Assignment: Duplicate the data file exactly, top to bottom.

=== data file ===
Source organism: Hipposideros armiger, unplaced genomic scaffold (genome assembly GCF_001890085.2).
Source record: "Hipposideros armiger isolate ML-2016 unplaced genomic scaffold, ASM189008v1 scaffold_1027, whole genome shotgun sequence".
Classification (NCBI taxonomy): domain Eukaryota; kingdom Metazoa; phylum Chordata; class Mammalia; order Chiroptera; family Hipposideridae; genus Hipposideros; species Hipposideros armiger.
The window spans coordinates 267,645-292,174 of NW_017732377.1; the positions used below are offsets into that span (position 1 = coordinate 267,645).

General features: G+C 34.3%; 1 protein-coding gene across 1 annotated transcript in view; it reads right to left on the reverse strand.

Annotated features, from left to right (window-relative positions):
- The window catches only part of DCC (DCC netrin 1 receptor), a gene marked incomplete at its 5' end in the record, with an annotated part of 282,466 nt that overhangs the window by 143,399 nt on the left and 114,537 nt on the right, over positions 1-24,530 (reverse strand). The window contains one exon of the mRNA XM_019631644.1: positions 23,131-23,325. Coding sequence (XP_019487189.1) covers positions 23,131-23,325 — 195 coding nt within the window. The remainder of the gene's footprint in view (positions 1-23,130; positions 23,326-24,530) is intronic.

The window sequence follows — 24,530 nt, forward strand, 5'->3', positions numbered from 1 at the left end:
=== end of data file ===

Source organism: Hipposideros armiger, unplaced genomic scaffold (genome assembly GCF_001890085.2).
Source record: "Hipposideros armiger isolate ML-2016 unplaced genomic scaffold, ASM189008v1 scaffold_1027, whole genome shotgun sequence".
Classification (NCBI taxonomy): domain Eukaryota; kingdom Metazoa; phylum Chordata; class Mammalia; order Chiroptera; family Hipposideridae; genus Hipposideros; species Hipposideros armiger.
The window spans coordinates 267,645-292,174 of NW_017732377.1; the positions used below are offsets into that span (position 1 = coordinate 267,645).

General features: G+C 34.3%; 1 protein-coding gene across 1 annotated transcript in view; it reads right to left on the reverse strand.

Annotated features, from left to right (window-relative positions):
- The window catches only part of DCC (DCC netrin 1 receptor), a gene marked incomplete at its 5' end in the record, with an annotated part of 282,466 nt that overhangs the window by 143,399 nt on the left and 114,537 nt on the right, over positions 1-24,530 (reverse strand). The window contains one exon of the mRNA XM_019631644.1: positions 23,131-23,325. Coding sequence (XP_019487189.1) covers positions 23,131-23,325 — 195 coding nt within the window. The remainder of the gene's footprint in view (positions 1-23,130; positions 23,326-24,530) is intronic.

The window sequence follows — 24,530 nt, forward strand, 5'->3', positions numbered from 1 at the left end: